Republican Sen. Saxby Chambliss of Georgia on Sunday said the controversial National Security Agency's surveillance program helped to detect a potential terrorist plot that lead to the shuttering of over 20 U.S. embassies around the world.
Had it not been for the government-surveillance program, the intercepts could have been missed, Chambliss, the vice chairman of the Senate Intelligence Committee, said on NBC's "Meet the Press,"
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"There's been an awful lot of chatter out there," Chambliss said, referring to the term used for intelligence intercepts. "Very reminiscent of what we saw pre-9/11. We didn't take heed on 9/11 in the way that we should, but here, I think, it's very important that we do take the right kind of planning as we come to the close of Ramadan."
When asked if the NSA surveillance program is giving specific information on the current plot, Chambliss said, "In fact they are."
"These programs are controversial, we understand that, they're very sensitive, but they're also very important because they're what allow us to have the ability to gather this chatter that I referred to. If we did not have these programs, then we simply wouldn't be able to listen in on the bad guys," Chambliss said.
Chambliss said the NSA program "has allowed us to pick up on this chatter. That's the program that allows us to listen overseas. Not on a domestic soul, but overseas. And that's where all the planning is taking place, we think that's where the activities is planned for."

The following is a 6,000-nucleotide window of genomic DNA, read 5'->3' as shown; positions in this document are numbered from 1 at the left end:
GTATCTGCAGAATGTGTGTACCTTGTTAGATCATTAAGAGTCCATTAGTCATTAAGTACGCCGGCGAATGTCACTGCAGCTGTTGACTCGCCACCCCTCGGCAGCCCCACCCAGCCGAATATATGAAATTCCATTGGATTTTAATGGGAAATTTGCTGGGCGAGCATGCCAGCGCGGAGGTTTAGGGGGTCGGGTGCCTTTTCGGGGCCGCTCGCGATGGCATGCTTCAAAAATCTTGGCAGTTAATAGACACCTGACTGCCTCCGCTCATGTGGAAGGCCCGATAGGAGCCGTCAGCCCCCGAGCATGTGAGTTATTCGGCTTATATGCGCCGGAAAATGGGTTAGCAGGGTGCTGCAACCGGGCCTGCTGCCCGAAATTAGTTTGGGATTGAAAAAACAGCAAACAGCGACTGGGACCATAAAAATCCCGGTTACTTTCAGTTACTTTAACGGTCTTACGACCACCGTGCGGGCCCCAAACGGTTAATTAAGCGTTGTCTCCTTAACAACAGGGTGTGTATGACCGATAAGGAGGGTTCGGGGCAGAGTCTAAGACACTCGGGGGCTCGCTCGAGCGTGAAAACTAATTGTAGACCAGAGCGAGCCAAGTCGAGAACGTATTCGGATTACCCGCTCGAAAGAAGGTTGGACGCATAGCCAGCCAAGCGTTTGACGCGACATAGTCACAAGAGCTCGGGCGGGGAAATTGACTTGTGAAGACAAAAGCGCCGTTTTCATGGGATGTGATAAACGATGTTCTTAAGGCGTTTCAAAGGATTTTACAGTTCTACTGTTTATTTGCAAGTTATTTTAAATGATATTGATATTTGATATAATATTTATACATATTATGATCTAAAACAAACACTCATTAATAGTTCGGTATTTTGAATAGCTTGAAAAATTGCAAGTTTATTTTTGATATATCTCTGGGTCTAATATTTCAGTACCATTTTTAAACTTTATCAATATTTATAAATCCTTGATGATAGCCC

"We do gather an awful lot of information, and if you could tell us who the bad guys are, I assure you, we'd limit it to gathering on just the bad guys," he continued. "But we don't know."
Maryland Rep. C.A. Dutch Ruppersberger, the top Democrat on the House Permanent Select Committee on Intelligence, said ABC's "This Week" that the threat from "high-level people in Al Qaida in the Arabian Peninsula" was about a "major attack."
Rep. Pete King, a New York Republican who chairs a panel on counterterrorism and intelligence, said on ABC that the threat included dates but not locations of possible attacks.
"The threat was specific as to how enormous it was going to be and also that certain dates were given," King said. He added that while authorities assume any attack is likely to come in the Middle East, warnings to state and local authorities in the U.S. were warranted because of the uncertainty.
"This is a wake-up call," King said. "Al Qaida is in many ways stronger than it was before 9/11 because it has mutated and it's spread in dramatically different locations. And Al Qaida in the Arabian Peninsula is the most deadly of all the Al Qaida affiliates."
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On Friday the Obama administration announced the weekend closures and the State Department announced a global travel alert.
The warning urged American travelers to take extra precautions overseas, citing potential dangers involved with public transportation systems and other prime sites for tourists. It noted that previous terrorist attacks have centered on subway and rail networks as well as airplanes and boats. It suggested travelers sign up for State Department alerts and register with U.S. consulates in the countries they visit. The alert expires on Aug. 31.
Associated Press material used in this report.
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